Voter registration data belonging to the entirety of Chicago’s electoral roll—1.8 million records—was found a week ago in an Amazon Web Services bucket configured for public access.
The data was a backup stored in AWS by Election Systems & Software (ES&S), a voting machine and election management systems vendor based in Omaha, Ne.
Researchers from UpGuard made the discovery last Saturday and privately reported the leak to a government regulator who connected them to the Chicago FBI field office. The FBI then notified ES&S, which immediately pulled down the data from Amazon.
Amazon buckets are configured to be private by default and require some kind of authentication to access what’s stored in them. For some reason, ES&S misconfigured its bucket to public months ago, opening the possibility that others had accessed the data before UpGuard.
ES&S confirmed in a statement that the copy of the backup file, a .bak or Microsoft SQL backup file, contained 1.8 million names, addresses, dates of birth, partial Social Security numbers and in some cases, driver’s license and state identification numbers. Jon Hendren, director of strategy at UpGuard and the person who found the exposed data, said that the databases also included fields indicating whether a voter was active. About 1.5 million of the records belonged to active voters.
There were two folders in the AWS bucket, Hendren said, containing about a dozen backup files, about 12GB in all. Also in the folder was some information on ES&S security procedures that included the hashed email passwords of ES&S employees. While the personal information of voters exposes them to fraud via phishing and other scams, the employee data poses a serious threat in another direction.
“There’s no telling how far a nefarious actor could get if they’re willing to use those credentials,” said Chris Vickery, UpGuard director of cyber risk research who has found other similar leaks via Amazon buckets. “There’s no way to tell if they would be able to infiltrate ES&S networks or systems, but the potential is there.”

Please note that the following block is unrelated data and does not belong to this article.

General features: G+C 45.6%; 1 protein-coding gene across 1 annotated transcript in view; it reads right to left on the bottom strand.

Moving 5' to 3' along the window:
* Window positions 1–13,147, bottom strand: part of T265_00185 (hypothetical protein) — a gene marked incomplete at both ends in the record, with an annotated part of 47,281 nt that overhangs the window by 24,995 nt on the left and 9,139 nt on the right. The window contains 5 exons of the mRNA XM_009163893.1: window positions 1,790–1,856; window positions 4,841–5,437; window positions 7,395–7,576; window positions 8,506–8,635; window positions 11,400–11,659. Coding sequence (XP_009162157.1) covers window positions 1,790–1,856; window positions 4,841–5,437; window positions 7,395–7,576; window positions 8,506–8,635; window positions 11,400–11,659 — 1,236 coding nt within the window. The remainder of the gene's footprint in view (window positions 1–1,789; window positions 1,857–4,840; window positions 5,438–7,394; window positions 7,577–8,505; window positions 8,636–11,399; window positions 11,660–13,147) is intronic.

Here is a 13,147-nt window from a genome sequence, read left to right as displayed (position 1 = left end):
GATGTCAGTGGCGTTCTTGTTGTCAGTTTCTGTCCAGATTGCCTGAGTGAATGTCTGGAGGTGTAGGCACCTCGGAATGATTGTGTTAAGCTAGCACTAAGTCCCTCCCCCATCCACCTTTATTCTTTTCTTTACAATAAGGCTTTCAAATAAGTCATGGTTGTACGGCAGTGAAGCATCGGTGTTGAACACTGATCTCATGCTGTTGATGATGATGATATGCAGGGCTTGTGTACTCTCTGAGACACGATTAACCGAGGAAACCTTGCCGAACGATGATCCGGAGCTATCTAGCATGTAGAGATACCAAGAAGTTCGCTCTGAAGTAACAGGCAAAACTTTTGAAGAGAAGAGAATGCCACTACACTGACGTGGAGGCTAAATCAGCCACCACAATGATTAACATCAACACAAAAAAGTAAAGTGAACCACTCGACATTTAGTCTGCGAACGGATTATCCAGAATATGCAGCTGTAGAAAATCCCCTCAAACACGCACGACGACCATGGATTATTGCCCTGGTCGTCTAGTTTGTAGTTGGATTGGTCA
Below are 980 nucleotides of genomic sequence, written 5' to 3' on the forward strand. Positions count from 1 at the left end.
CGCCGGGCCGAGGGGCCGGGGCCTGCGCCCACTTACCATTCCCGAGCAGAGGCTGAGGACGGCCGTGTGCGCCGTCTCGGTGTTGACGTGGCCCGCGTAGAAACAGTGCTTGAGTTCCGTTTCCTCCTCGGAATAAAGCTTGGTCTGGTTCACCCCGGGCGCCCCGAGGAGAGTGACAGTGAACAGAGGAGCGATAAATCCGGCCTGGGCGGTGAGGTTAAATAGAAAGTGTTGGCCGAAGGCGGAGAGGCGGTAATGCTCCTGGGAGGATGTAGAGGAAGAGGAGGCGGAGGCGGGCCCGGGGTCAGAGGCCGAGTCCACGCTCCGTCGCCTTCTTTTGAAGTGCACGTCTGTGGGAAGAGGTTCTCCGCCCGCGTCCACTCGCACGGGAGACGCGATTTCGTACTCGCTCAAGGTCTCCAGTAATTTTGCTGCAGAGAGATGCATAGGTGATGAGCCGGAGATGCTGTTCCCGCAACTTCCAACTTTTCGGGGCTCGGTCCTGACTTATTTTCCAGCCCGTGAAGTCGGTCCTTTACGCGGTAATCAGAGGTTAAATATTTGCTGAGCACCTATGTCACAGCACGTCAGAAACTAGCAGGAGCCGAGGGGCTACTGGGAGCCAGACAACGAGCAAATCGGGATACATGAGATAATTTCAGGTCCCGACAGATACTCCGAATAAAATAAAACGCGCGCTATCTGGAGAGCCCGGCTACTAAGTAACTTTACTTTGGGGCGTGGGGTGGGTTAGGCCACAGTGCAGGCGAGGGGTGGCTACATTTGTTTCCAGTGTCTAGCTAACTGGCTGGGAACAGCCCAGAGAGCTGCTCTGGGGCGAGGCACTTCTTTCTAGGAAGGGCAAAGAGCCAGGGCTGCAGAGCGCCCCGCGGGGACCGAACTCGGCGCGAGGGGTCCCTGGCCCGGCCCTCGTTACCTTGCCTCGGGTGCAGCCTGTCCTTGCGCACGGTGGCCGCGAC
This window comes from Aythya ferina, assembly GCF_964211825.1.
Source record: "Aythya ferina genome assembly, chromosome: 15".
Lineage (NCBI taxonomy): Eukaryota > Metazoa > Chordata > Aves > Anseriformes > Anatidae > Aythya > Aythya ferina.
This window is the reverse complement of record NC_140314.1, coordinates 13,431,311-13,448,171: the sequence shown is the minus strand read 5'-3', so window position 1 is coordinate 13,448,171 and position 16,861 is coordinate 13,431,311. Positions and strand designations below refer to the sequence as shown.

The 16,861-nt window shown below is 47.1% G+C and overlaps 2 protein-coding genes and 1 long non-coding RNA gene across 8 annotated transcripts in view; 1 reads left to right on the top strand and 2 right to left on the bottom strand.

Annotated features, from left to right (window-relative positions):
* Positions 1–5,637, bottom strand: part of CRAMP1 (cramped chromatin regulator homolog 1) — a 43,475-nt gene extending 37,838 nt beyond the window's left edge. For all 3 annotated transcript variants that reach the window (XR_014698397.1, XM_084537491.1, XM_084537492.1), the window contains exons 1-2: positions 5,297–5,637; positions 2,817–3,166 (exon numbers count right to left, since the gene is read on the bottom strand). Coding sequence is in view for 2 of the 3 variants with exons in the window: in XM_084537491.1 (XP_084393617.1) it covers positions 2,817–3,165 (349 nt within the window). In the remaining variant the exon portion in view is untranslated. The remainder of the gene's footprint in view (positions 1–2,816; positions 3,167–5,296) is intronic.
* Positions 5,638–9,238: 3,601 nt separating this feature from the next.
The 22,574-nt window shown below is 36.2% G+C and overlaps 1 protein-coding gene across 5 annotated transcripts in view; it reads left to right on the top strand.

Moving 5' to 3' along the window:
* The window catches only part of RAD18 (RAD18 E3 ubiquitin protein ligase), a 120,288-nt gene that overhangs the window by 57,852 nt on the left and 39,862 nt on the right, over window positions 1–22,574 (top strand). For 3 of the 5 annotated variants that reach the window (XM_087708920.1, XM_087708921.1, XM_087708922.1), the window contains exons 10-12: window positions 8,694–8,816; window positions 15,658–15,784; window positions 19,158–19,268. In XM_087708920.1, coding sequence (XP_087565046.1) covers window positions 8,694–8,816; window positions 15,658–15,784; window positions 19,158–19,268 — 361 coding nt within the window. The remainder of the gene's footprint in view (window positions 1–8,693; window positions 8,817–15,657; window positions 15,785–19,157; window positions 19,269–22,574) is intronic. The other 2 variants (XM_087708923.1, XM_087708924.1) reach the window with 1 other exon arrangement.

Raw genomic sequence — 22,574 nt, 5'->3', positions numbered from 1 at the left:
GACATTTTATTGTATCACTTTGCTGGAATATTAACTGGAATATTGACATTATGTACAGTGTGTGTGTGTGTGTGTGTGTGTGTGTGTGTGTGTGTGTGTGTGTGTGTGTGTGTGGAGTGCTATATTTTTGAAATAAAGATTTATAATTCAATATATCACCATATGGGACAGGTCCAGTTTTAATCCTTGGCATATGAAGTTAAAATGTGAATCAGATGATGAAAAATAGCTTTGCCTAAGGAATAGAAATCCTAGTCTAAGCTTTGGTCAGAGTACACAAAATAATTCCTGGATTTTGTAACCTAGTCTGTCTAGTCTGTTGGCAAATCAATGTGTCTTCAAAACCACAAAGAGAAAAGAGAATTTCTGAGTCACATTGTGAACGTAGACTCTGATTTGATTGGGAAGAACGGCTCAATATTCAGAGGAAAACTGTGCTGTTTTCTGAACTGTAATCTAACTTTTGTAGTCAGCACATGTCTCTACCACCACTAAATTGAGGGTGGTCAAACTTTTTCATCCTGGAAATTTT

ES&S sells a number of different electronic voting systems and vote tabulators. The City of Chicago is a customer of theirs, and it’s unknown what type of work was being done with the data or why it was being stored in a publicly accessible bucket.
“The backup files on the AWS server did not include any ballot information or vote totals and were not in any way connected to Chicago’s voting or tabulation systems,” ES&S said in a statement. “These backup files had no impact on any voters’ registration records and had no impact on the results of any election.”
The City of Chicago Election Board said it was notified of the breach by the FBI last Saturday afternoon at 5:37. By 9:44 p.m., the board said ES&S had taken the server offline. The board said in a statement that no systems, websites or servers managed by the board were affected and that none of its sites or networks reside on AWS.
“We were deeply troubled to learn of this incident, and very relieved to have it contained quickly,” said Chicago Election Board Chairwoman Marisel A. Hernandez. “We have been in steady contact with ES&S to order and review the steps that must be taken, including the investigation of ES&S’s AWS server. We will continue reviewing our contract, policies and practices with ES&S. We are taking steps to make certain this can never happen again.”
Vickery said it’s unknown whether anyone else accessed the data, nor whether ES&S had logging configured and enabled.
“Given the bucket name was easy to guess (“Chicago DB”) and had been up many months before I noticed it, I would say the chances of me being the first one are slim,” Hendren said.
Vickery added that ES&S websites do not have SSL enabled. A web-scanning and ranking service called CSTAR run by UpGuard determined the ES&S also falls short in that it does not have HSTS turned on, nor does it use HttpOnly cookies, secure cookies, DMARC or DNSSEC. It also displays the server information header.